For that, InfoSec Institute designed a tool that helps you raise awareness among your employees in a smart, quick and funny way. This tool is AwareEd, the first component of our Infosec IQ program. AwareEd is simple to use for you as an educator, and for your employees as students. You can plan content adapted to whom you target, according to their skills and position. Your employees can learn without getting bored, as AwareEd proposes videos and interactive content that involves them as active participants. AwareEd gives you also the possibility to see how much your employees move forward in their learning and assess their knowledge, making this component of our information security program cost-effective on its own.
Check out AwareEd’s dozens of self-directed tutorials, and make sure your staff watches them as well!
For an optimal effectiveness, take advantage of PhishSim, the second component of Infosec IQ. The program was designed to make your employees practice what they learned with AwareEd through specific phishing emails. Indeed, the tool allows you to create tailored phishing emails and campaigns that you have the possibility to launch anytime and for any duration. You can create a highly specific email asking the business operations manager to send you confidential documents about a patented product or just a general email to a group of employees asking them to update their bank account information for a future salary transfer. You also have the option to customize phishing campaigns, such as sending a series of emails to one receiver over a 3 month period.
In all cases, the tricked employees who open the fake emails are redirected to a video explaining that they were fake-phished and giving them tips on how to avoid the real thing in future. Just make sure to surprise your employees with the phishing campaign and not reveal anything beforehand so that the learning components are more effective.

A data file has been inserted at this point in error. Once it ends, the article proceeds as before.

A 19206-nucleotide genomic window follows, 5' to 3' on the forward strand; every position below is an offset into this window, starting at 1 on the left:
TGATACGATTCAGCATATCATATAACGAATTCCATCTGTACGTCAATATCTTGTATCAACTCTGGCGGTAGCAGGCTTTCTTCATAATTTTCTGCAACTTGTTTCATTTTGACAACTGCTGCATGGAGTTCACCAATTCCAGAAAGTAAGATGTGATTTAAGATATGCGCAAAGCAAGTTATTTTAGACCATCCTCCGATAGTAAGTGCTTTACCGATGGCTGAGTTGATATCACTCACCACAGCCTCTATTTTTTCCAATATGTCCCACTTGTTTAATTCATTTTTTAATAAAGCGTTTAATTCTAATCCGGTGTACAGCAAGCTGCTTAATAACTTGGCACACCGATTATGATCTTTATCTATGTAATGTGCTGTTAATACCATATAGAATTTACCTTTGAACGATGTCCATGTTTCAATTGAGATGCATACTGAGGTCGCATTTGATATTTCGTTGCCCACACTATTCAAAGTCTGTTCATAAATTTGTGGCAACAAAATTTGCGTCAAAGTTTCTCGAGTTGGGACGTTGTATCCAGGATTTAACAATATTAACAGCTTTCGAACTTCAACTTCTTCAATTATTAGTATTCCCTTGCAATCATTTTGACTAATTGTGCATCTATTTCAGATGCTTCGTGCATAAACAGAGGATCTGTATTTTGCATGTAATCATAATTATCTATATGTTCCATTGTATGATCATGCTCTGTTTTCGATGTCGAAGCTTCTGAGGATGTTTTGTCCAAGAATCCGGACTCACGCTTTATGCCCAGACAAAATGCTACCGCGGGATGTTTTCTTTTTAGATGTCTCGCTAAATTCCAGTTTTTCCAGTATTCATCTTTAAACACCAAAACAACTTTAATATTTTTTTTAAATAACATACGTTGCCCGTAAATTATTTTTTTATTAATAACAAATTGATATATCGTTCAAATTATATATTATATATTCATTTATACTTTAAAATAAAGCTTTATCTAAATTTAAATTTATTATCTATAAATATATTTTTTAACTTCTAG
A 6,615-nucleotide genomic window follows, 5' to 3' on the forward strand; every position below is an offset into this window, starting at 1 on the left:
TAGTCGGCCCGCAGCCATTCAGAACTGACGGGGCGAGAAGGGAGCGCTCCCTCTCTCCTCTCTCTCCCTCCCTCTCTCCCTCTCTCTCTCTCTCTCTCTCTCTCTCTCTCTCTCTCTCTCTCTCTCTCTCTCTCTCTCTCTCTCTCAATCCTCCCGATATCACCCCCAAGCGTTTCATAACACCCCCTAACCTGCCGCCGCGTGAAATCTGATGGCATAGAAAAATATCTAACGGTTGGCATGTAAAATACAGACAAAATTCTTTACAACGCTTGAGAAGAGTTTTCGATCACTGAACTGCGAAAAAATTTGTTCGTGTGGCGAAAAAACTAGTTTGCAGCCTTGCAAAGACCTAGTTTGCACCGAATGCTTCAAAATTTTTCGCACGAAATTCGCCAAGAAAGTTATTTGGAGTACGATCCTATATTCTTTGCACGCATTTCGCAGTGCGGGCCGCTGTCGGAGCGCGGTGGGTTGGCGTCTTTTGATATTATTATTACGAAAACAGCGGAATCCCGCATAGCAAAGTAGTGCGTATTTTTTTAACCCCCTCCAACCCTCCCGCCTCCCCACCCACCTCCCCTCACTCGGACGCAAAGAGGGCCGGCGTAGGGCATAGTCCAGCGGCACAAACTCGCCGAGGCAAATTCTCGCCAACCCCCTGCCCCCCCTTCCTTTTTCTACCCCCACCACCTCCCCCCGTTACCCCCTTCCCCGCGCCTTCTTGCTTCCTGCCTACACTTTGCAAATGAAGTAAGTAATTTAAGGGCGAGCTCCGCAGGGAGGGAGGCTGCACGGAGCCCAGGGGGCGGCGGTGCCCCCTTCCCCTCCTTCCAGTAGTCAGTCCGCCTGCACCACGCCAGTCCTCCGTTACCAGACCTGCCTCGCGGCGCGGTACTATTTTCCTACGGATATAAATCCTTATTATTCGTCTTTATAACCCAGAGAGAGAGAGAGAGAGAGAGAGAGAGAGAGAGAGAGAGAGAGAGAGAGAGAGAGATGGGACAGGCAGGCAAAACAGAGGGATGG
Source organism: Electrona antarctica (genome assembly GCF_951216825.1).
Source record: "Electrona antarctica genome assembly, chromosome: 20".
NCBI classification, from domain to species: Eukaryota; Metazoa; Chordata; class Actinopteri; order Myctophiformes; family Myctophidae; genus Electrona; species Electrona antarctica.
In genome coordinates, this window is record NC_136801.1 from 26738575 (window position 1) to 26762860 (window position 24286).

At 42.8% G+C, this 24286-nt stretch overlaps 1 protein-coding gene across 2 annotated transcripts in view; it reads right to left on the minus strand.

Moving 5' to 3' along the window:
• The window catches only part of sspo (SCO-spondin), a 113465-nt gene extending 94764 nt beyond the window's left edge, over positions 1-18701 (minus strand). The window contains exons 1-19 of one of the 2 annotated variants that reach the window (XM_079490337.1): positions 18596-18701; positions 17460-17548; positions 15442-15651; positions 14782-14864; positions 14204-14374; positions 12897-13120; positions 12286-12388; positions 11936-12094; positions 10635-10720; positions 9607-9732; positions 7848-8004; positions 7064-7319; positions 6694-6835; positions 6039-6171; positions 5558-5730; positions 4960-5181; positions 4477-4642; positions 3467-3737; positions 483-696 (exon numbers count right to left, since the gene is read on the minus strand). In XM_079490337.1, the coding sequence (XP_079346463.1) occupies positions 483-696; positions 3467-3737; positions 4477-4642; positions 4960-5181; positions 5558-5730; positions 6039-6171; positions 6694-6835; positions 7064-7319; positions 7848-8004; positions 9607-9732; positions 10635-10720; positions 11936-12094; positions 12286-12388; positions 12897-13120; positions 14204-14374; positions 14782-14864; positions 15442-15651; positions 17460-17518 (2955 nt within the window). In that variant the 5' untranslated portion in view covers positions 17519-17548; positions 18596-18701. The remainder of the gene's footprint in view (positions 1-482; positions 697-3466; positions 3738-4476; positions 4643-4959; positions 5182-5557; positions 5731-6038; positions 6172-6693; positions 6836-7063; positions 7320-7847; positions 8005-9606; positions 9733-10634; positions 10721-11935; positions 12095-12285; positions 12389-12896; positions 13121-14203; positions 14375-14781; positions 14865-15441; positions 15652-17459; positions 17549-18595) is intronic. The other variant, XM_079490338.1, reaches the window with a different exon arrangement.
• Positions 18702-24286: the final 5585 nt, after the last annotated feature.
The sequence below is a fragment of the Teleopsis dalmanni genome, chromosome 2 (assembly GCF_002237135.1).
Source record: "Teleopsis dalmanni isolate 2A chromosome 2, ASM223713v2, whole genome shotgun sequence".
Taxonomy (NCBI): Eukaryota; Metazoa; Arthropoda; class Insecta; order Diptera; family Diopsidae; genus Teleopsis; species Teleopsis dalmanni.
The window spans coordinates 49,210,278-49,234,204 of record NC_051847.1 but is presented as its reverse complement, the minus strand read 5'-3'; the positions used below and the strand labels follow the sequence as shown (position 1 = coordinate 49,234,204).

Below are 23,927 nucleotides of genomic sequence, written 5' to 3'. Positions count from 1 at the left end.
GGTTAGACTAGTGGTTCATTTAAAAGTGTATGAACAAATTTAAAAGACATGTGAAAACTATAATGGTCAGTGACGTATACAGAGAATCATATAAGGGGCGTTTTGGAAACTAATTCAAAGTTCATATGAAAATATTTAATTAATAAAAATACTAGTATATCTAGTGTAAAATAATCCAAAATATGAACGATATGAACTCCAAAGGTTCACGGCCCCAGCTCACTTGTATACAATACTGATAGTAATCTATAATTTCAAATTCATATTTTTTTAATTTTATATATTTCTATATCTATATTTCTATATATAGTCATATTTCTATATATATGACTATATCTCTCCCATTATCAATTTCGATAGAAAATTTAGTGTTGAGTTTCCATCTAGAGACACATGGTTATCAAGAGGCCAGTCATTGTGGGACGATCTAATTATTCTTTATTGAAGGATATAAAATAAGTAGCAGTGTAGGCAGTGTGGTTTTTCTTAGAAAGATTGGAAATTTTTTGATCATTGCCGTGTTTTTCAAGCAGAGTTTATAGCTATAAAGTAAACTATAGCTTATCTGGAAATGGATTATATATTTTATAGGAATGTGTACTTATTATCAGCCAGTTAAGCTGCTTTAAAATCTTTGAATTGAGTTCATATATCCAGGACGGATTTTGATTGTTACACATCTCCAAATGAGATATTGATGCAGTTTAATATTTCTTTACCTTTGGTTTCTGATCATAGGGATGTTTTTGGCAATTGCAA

PhishSim and AwareEd are not only complementary but also non-linear. You can start with any of them and follow the awareness campaign with the other. For instance, if you do not know the awareness level of your employees about phishing, you can send a “fake” phishing email and make the employees who are lured take the AwareEd course. Depending on your needs, you can also require all your employees to first follow the course, then assess their knowledge through the PhiSim campaign.
Besides continuously educating your employees, it is important to put in place an internal reporting system that the employees use to communicate potential phishing attacks and an external reporting procedure to complain to the appropriate authorities when an actual phishing attack or campaign is launched against the company. This way, the risk is mitigated, and damages avoided and limited.
The chemical industry contains specific information such as formulas and manufacturing processes that are of high interest for hackers and that are secretly kept internally. Therefore, such companies should protect themselves against the growing number of phishing attacks aiming at stealing this kind of information particularly and any other sensitive information generally. AwareEd and PhishSim are strong tools which can prevent employees to be victims of phishing. When coupled with adequate reporting, phishing attack impacts can be limited and damages avoided.